Recipes/ Vegetables

Baghare Baingan

Baghare Baingan /

For a Hyderabadi, Baghare Baingan is many things. It’s the taste of home, a must at parties and celebrations and a dish so uniquely Hyderabadi that along with kachche gosht ki biryani, it has become a culinary symbol of the city. So this post on Baghare Baingan is my (long overdue) homage to the deliciously rich food culture of the city. 

How to choose and prepare the eggplants

The eggplant, aubergine or brinjal, or baingan (Hindi), is considered to be a humble vegetable. It comes in different sizes and colours ranging from white to different shades of green and purple. To make Baghare Baingan, the small, deep purple variety, sometimes referred to as Nagpur baingan is the perfect choice. Select medium-sized, plump eggplants that are a glossy purple without brown spots and tiny black holes (usually indicative of worms inside). Wash them thoroughly in lightly salted water, pat them dry and make 2 slits lengthwise, extending three quarters of the length, stopping 5 cms short of the stalk. This way, the eggplant is ‘open’ and can be stuffed with masala. Leave the stalk on, it looks good and makes it easy to pick up the stuffed eggplant.

Baghare Baingan /

Elevating the eggplant

What makes Baghare Baingan unique is its creamy, nutty, sweet, spicy, tangy masala. Don’t be put off by the long list of masala ingredients. The result of your efforts will be a complex flavour combination with a rich base of coconut, peanuts, poppy and white sesame seeds, infused with the earthy scents of coriander, fenugreek and cumin, a touch of heat from red-chilli powder, the sweetness of jaggery and the sourness of tamarind. You might think there’s a lot going on, well, you’re right, but the balance of flavours in this dish is its beauty. It has a rounded completeness of salty, sweet, spicy and sour that makes it finger-licking good. Your fingers may bear a hint (in a good way), of this robustly delicious dish long after you’ve polished it off.

Baghare Baingan /

Baghare Baingan

Stuffes eggplants in a creamy, sweet-tangy-spicy sauce
Prep Time 30 minutes
Cook Time 20 minutes
Total Time 50 minutes
Course Side Dish
Cuisine Hyderabadi, Indian
Servings 6


For the masala paste

  • 2 tbsp copra or dried coconut, grated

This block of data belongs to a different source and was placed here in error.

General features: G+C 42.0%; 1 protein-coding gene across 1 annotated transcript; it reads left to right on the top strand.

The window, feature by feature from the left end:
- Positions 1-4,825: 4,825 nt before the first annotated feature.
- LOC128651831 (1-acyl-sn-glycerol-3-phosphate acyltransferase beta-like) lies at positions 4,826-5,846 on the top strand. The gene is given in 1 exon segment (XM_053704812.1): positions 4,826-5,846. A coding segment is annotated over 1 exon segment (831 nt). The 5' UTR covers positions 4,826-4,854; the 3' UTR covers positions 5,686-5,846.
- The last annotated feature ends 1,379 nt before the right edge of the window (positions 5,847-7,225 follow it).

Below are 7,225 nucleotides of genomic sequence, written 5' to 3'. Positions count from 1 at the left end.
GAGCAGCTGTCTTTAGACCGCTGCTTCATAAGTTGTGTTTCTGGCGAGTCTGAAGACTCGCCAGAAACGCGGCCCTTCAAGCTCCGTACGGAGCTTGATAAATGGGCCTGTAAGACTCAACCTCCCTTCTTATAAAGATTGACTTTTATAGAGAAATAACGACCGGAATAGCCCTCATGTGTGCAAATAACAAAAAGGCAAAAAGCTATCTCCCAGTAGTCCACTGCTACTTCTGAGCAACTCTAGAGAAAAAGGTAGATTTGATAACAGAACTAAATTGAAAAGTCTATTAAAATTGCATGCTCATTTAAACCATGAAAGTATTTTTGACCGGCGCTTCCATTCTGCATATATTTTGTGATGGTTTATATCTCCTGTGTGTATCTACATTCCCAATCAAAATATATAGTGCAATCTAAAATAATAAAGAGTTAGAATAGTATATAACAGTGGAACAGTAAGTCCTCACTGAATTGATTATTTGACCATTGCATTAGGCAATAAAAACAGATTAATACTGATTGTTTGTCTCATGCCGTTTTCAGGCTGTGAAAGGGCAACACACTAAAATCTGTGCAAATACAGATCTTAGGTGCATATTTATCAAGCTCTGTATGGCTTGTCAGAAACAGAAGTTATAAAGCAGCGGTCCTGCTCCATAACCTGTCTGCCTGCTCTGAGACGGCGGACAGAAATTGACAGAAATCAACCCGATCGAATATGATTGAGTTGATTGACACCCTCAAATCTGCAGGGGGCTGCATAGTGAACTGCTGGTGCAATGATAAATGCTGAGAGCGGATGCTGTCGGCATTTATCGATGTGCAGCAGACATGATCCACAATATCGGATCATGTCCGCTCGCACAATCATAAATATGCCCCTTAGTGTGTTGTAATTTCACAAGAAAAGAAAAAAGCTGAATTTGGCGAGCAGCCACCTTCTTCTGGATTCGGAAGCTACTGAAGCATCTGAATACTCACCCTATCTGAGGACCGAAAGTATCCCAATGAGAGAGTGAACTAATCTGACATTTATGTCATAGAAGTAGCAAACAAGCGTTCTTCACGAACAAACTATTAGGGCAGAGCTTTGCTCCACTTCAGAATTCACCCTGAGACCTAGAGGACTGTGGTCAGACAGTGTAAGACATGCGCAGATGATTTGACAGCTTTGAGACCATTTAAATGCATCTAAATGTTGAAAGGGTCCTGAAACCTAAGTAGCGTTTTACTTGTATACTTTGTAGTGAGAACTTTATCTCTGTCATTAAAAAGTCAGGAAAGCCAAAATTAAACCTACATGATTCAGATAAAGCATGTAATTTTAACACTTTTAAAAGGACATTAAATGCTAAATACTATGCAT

• 3 tsp white sesame seeds
  • tbsp raw peanuts
  • 2 tsp poppy seeds
  • 2 tsp cumin seeds
  • tsp coriander seeds
  • ½ tsp mustard seeds
  • ¼ tsp fenugreek seeds
  • ½ tbsp chilli powder (cayenne)
  • 1 tsp turmeric powder
  • 2 1-inch cinnamon sticks
  • Salt
  • 500 g small-medium eggplants, washed in salt water, dried and slit lengthwise, from the bottom, into quarters, leaving stem intact
  • tbsp jaggery powder or crumbled
  • tsp garlic paste
  • 1 tsp ginger paste
  • 50 g onion, finely chopped
  • tbsp thick tamarind pulp
  • 4 tbsp gingelly oil or any other vegetable oil
  • Water as required


  • To make the masala paste, dry roast (on a low flame) the coconut, then add the peanuts, sesame seeds, coriander, cumin, fenugreek, mustard, poppy seeds and cinnamon, taking care not to burn them.
  • Cool the roasted spices and grind to a smooth paste along with the turmeric and chilli powders, jaggery and salt.
  • Stuff the masala into the slit eggplants and set the remaining masala aside.
  • Heat 2 tbsp oil in a pan on medium heat, add the onions and cook till soft. then add the ginger and garlic pastes and fry for 20 secs till the raw smell disappears,
  • Add the remaining oil and place the eggplants in the pan in a single layer. Lightly brown them on all sides, turning to ensure and even colour.
  • Then mix the remaining masala with the tamarind pulp, more salt and a little (50 ml) water and pour all over the eggplants. Cover and cook for about 7-8 mins or till the vegetables are soft but not overcooked. The sauce or gravy should be thick and creamy.

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